My Sea of Cortez cruising guide tells me that walking across Punta el Alacran, near where I’ve anchored my sailboat, is a favorite pastime among cruisers. If I do the hike though, the guide warns, watch out for alacrans.
That means scorpions in Spanish, and here in the Sonoran Desert of Baja, Mexico, those curly-tailed stingers are no joke. I saw a species called the bark scorpion because it likes to hide in the loose bark of cottonwood trees. This common scorpion has venom so potent it can cause respiratory failure and death in humans. Quite a punch for a creature 1 to 2 inches long.
Even so, of more concern to me than scorpions when I’m hiking is scorpions when I’m swimming. Scorpion fish are common on these rocky reefs, and although a sting from one of these masters of camouflage isn’t lethal, the pain from it can be excruciating. Just how excruciating, I came close to learning.
Not all members of the scorpion fish family are hard to see. Some show off their bright colors and long, wavy fins as a warning to back off or suffer the consequences. These are the lion fish and turkey fish, popular in the aquarium trade for their flamboyant fins that fan the water like butterfly wings. (Lion fish are sometimes called butterfly cod in Australia.) The points of those delicate-looking "wings," however, are needle-sharp and filled with venom.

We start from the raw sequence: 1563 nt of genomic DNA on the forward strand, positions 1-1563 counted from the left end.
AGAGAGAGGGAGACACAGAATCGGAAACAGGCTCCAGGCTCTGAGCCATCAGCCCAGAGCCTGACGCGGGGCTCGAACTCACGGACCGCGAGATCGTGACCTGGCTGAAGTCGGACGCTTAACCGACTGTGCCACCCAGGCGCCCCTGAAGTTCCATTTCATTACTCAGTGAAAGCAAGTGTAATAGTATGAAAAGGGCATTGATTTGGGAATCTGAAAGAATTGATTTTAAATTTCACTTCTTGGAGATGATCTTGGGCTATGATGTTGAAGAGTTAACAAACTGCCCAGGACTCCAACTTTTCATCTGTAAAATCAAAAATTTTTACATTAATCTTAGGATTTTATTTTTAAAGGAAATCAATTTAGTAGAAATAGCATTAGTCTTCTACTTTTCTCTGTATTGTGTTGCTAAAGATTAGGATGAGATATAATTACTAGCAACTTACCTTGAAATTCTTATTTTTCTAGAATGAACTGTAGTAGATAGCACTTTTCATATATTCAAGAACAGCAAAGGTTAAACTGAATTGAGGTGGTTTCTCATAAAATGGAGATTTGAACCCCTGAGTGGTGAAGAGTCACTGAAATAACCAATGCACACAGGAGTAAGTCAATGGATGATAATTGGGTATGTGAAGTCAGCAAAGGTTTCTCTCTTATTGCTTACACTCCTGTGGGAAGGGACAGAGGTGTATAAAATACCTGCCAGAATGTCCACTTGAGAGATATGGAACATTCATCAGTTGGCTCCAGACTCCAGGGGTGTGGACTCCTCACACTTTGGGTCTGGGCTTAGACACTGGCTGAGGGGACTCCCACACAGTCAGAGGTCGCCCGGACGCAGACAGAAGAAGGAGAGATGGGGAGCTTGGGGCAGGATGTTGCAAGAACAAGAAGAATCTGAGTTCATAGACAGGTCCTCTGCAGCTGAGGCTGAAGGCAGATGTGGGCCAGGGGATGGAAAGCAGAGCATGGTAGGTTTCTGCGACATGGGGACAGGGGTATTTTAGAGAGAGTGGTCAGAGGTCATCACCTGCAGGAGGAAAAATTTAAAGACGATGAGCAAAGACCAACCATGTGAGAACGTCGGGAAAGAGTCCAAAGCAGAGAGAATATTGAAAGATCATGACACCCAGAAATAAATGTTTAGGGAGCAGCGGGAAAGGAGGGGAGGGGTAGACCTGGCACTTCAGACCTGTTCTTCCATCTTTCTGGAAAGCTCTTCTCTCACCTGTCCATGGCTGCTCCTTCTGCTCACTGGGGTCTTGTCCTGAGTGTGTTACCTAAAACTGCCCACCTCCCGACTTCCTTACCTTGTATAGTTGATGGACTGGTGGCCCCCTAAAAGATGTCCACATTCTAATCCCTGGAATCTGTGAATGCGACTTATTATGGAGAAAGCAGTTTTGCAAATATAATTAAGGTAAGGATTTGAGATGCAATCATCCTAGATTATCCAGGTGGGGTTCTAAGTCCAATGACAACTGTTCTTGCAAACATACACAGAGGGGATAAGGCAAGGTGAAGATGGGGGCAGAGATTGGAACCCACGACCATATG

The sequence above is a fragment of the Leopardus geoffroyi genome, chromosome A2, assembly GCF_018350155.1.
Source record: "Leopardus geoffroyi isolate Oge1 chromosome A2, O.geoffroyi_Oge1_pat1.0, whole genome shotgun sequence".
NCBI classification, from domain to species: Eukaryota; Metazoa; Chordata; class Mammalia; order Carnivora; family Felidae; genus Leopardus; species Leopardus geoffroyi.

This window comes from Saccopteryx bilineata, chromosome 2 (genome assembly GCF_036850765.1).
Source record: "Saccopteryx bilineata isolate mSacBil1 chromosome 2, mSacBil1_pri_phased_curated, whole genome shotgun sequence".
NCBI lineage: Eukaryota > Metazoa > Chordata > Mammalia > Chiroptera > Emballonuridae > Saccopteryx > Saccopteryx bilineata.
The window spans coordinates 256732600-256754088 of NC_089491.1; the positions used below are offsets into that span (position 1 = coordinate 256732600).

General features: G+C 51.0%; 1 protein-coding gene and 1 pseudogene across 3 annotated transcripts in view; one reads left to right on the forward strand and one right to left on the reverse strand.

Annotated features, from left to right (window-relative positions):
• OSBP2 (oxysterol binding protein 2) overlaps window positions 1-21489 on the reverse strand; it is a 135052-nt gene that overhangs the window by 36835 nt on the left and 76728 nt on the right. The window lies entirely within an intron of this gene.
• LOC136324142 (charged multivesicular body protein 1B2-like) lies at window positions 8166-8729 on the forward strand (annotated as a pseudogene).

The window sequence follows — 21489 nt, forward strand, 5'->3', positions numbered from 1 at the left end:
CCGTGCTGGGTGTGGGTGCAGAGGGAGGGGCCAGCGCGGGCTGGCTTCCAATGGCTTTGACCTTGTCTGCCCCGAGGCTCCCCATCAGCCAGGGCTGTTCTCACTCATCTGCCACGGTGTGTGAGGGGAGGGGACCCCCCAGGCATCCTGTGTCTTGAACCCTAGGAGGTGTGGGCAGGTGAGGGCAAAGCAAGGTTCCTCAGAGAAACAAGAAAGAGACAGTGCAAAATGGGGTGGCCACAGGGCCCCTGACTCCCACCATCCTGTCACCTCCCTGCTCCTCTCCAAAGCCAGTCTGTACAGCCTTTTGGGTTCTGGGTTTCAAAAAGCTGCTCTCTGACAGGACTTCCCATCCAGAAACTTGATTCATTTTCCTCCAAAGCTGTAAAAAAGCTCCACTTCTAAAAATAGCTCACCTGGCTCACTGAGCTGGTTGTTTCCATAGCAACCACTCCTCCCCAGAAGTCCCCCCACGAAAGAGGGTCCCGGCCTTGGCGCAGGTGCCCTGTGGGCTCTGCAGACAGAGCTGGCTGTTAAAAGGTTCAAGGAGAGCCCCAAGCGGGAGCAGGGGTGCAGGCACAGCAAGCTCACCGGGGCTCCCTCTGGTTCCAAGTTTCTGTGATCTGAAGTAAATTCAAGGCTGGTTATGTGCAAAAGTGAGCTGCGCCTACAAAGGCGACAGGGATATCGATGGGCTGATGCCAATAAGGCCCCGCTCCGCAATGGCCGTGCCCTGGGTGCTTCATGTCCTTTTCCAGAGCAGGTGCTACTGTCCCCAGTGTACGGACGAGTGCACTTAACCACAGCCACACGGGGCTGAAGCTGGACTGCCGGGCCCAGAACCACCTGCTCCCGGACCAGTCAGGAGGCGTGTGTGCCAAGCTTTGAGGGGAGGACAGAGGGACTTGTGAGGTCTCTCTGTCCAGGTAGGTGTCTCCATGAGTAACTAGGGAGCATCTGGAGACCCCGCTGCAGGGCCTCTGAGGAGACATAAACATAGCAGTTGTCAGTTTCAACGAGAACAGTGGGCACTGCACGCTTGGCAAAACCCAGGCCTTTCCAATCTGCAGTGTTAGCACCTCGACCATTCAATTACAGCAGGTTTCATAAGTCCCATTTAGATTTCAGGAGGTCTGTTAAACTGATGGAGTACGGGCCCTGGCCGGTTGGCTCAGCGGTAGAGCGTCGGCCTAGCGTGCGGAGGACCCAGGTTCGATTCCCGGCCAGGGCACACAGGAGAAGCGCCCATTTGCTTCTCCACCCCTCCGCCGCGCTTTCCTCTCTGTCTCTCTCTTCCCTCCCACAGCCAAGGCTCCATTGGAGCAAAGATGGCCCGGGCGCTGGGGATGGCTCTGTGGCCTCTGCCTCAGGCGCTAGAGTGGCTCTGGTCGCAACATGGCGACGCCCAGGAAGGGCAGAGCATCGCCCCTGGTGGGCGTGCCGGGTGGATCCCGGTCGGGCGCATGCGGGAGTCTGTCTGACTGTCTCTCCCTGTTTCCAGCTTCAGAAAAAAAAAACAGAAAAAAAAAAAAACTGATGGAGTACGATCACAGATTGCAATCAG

The fish also uses the winglike fins to sweep the ocean floor to uncover prey, and to trap prey against rocks or coral walls.
Lion fish and turkey fish pack a wicked punch if a hand or foot gets too close to a fin spine, but at least they give notice.
It’s the scorpion fish pretending to be rocks that make me jumpy. These types do such a fine job of matching their backgrounds that last week I deleted the digital pictures I took of one, thinking they were junk shots.
I took photos of that memorable individual because when I first spotted it, the fish, a foot or so long, lay not two feet from my face, giving me quite a start. My proximity, though, did not give the fish a start, fortunately, because these scorpion fish rely on ambush to eat. The nearly invisible fish lies stone-still until an unsuspecting prey passes near its mouth. Then with a lightning move, the large-mouthed scorpion fish gulps its meal whole.
Called the stone scorpion fish or Pacific spotted scorpion fish, the species here closely resembles the scorpion fish we call nohu, or titan scorpion fish, in Hawaii. Both can change the colors of their bumpy, frilled skin to match their backgrounds with amazing accuracy. Off Oahu’s Halona Blowhole, I once had a fellow diver point right to a titan scorpion fish that I could not make out for minutes, even after she wrote the name on a slate.
Stings from scorpion fish in Mexican and Hawaiian waters are not lethal, as they can be in the South Pacific, but the pain they cause is legendary.
My close encounter with the scorpion fish last week was the result of trying to avoid experiencing such a sting. After a long walk ashore, I returned to the beach to swim back to my boat and discovered the tide had gone out past the sand and now rocks lined the shoreline.
Rather than wade out and risk stepping on one of the many scorpion fish I’d seen on my way in, I donned my snorkeling gear, made a lunge from the water’s edge and glided right to that large, motionless scorpion fish face. Then it was me making the lightning move — sideways.
Neither scorpions nor scorpion fish here in Baja are aggressive toward people, but accidents happen. "Watch out for alacrans" is good advice.
Susan Scott can be reached at www.susanscott.net.